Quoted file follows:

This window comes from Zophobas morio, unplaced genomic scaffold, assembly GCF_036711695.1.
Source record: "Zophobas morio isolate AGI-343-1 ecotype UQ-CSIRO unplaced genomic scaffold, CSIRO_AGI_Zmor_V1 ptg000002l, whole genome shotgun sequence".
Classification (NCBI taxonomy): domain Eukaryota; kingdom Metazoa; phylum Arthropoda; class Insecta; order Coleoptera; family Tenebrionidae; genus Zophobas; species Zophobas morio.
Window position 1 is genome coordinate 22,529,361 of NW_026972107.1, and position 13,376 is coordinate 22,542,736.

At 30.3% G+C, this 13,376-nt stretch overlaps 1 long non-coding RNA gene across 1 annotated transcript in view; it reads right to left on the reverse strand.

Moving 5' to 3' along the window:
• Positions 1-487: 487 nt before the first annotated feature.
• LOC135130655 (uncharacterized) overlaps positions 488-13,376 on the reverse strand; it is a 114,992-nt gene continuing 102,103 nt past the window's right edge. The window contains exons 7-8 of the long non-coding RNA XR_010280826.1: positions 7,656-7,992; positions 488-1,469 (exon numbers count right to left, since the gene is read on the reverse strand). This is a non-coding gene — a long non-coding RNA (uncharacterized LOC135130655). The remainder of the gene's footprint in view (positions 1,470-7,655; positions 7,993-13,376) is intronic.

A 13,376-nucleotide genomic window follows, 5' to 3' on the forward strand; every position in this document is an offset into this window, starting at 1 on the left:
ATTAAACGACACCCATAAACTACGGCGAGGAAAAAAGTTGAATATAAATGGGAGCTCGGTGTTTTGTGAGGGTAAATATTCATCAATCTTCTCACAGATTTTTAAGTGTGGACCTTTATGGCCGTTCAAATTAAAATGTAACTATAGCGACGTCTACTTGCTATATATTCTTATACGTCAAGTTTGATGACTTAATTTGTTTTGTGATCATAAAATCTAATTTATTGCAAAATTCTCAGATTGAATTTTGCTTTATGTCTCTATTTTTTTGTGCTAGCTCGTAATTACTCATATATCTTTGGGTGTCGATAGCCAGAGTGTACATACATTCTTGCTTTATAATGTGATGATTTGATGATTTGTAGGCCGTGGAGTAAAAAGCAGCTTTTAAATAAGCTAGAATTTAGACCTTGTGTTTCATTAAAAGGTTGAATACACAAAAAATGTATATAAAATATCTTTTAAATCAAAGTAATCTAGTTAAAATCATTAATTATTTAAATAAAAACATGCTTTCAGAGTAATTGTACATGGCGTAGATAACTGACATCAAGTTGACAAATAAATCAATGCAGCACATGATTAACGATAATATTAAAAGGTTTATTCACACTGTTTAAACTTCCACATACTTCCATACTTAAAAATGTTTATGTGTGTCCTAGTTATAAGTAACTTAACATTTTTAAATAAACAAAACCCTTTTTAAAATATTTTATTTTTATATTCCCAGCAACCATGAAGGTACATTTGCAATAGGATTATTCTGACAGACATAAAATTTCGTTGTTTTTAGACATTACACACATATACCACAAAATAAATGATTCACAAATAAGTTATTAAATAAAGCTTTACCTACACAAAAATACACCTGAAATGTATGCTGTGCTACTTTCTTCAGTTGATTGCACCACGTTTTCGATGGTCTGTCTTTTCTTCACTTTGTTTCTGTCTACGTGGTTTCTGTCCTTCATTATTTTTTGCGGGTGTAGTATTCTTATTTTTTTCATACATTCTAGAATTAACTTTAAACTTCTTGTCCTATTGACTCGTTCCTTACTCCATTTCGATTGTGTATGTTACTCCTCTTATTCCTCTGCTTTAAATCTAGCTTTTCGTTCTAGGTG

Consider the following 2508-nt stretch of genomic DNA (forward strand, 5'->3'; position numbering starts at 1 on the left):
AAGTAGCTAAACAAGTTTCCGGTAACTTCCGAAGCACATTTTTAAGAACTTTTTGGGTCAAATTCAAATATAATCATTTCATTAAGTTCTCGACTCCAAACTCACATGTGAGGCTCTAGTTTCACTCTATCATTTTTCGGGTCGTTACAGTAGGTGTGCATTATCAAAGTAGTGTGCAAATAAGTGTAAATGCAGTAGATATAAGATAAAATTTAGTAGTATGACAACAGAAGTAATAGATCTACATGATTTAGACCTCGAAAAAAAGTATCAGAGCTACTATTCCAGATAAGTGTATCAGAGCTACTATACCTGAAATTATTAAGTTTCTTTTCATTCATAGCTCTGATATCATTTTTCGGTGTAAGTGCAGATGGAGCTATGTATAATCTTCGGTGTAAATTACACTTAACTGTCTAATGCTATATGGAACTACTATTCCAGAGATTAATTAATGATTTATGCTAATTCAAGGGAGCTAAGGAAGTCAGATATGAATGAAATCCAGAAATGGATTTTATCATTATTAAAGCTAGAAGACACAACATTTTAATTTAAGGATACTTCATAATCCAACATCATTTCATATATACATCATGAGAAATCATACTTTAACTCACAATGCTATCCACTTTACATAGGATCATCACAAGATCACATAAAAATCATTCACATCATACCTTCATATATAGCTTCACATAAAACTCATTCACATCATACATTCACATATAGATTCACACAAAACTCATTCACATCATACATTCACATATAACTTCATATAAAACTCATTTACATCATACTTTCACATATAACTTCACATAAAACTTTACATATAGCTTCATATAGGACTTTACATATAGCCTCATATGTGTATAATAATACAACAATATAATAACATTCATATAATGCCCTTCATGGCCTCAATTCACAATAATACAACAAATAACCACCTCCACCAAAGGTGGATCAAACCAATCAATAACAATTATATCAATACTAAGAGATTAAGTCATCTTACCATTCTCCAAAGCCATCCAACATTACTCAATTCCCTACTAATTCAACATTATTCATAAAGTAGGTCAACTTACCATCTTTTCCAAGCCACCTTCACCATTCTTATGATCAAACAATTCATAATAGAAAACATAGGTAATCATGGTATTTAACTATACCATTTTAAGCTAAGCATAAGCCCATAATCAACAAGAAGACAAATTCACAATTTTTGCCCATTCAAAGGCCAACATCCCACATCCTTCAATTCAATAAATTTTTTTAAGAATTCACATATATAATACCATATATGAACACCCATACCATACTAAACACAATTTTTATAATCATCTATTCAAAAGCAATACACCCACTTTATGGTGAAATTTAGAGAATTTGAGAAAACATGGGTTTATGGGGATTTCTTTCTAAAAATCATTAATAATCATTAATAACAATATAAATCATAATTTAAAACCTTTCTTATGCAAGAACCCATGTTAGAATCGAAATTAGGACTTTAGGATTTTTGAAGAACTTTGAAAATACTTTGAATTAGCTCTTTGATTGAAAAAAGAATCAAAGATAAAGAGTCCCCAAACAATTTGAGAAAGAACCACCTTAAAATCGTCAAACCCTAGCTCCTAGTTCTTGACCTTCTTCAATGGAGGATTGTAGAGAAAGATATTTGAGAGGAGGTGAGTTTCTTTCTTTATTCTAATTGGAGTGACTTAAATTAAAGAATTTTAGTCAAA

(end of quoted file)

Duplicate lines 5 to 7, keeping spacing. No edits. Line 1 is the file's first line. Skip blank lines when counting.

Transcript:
At 30.3% G+C, this 13,376-nt stretch overlaps 1 long non-coding RNA gene across 1 annotated transcript in view; it reads right to left on the reverse strand.

Moving 5' to 3' along the window:
• Positions 1-487: 487 nt before the first annotated feature.